Property Biz Canada

Urbanfund continues SW Ontario property push

Urbanfund Corp.‘s recent acquisition of a multi-residential rental development site in Kitchener, Ont., is as much about the market as the property for president and chief executive Mitchell Cohen.

Urbancorp Waterloo“We really like Kitchener-Waterloo. We think it is a great residential, commercial and retail marketplace,” Cohen said.

The Toronto-based real estate company (UFC-X), which paid $1.25 million, has big plans for the 17,300-square-foot property at 59-65 Weber Street West.  The site is across the street from the new Region of Waterloo Consolidated Courthouse and 300 metres from the proposed Franklin LRT station. 

The company has proposed to construct approximately 62 purpose-built rental units on the site. Pending the receipt of municipal approvals, construction of the low-rise project should begin in the fall with occupancy beginning approximately 12 months later.

“It is great doing business with the municipality, we have gotten a little bit of a head start, and we are looking to build a purpose-built apartment building,” said Cohen.

Well-versed in Kitchener-Waterloo market

Urbanfund already knows the Kitchener-Waterloo market well. It owns a 40-suite “fixer-upper” apartment building nearby its nearly acquired site.

“It is currently under major renovations,” Cohen said. “It was pretty much an abandoned building with a couple of squatting tenants and we purchased it, took it over and with the city did our approvals and are totally renovating it.

“People are just starting to move back in.”


The “very historic building” is, like the new development site, located in the Civic Centre heritage district, one of Kitchener’s oldest neighbourhoods.

CBC earlier reported 12 tenants were forced to leave in mid-July after city officials deemed it unfit for human habitation. The renovation effort included plenty of cosmetic repairs, broken windows and the replacement of all appliances, as well as balcony railings requiring repair.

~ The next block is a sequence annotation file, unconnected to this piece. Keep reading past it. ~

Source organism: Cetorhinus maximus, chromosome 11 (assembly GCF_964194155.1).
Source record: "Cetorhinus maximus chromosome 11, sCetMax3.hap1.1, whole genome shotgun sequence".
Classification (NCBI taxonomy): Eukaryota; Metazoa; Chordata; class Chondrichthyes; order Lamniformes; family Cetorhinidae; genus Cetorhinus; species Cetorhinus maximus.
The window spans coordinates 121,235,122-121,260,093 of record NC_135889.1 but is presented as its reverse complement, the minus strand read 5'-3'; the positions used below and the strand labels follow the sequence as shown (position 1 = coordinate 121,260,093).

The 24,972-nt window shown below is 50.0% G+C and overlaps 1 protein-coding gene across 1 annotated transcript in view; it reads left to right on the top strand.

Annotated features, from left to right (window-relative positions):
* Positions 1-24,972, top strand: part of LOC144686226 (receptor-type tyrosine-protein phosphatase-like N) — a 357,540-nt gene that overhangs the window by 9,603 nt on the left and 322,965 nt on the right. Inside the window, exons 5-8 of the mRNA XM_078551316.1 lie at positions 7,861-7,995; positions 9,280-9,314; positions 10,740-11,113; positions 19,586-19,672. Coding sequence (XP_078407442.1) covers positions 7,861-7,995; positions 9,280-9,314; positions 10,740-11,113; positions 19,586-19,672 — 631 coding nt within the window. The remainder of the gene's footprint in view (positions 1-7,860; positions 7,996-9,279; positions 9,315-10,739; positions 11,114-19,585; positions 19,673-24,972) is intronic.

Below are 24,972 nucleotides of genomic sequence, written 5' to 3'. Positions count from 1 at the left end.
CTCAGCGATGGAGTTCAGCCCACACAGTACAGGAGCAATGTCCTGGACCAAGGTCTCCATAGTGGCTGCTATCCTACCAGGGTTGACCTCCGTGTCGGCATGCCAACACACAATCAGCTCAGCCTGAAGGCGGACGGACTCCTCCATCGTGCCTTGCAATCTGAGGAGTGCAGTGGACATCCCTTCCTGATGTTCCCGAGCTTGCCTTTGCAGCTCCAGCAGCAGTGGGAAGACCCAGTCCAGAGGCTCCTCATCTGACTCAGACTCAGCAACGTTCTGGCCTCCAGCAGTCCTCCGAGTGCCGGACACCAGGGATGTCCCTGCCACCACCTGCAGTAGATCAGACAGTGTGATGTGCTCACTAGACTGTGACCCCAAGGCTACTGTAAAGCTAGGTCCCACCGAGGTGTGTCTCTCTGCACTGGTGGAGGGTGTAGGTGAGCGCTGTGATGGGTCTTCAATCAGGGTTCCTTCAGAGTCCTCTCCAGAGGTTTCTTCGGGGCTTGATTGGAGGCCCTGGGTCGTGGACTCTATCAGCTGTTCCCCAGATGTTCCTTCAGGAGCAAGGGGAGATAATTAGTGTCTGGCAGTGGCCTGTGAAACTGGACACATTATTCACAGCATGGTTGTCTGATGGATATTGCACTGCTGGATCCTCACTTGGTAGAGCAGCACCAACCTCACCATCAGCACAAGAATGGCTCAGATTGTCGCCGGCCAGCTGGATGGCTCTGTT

Urbanfund has also acquired two three-plexes just around the corner from its other Kitchener holdings. “We are working with the municipality to clean them up and turn them into legal five-plexes,” Cohen said.

Kitchener-Waterloo has staying power

For Cohen, the attraction of the Kitchener-Waterloo marketplace is not so much about reduced property competition compared to GTA municipalities, but rather the staying power of the area’s information technology industry base.

“It is just such a fresh new marketplace with the high-tech. Everyone was writing the epitaph for K-W when Blackberry imploded but Google is taking over. It is just a different environment.

What’s next for Urbanfund?

Look for Urbanfund to continue its push in the K-W market and keep its focus on Ontario’s southwest.

“We are keeping our eyes and ears open for K-W, and southwestern Ontario,” Cohen said. “We have been looking also in Windsor. Windsor has got its mojo back now. When you hit rock bottom, you start going back up.”

Part of Windsor’s rebound can be at least partly attributed to its cross-river sister city of Detroit, which is also bouncing back, he said.

Urbanfund has already had two unsuccessful bids on properties in Windsor, but will continue searching there and in its “home” market of K-W.

“Primarily we are still looking in K-W and we will pick up another acquisition soon.”

While multi-res properties are the company’s main focus, “we might surprise you and pick up some retail and commercial. We are opportunistic even though our mainstay is multi-family residential.”

UrbanFund’s portfolio includes a small strip mall in London, Ont.; an 81-unit townhouse development at Sheppard Avenue and Don Mills in Toronto; an 80,000-square-foot outdoor community mall in Belleville, Ont.; and 10 per cent of a 1,700-unit apartment portfolio in Quebec City and Montreal.



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Paul Brent

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Paul Brent is a writer, editor and media trainer based in Toronto with over 25 years experience as a business reporter. He has written for Canada's major news services on staff at the National Post and subsequently as a freelance writer.

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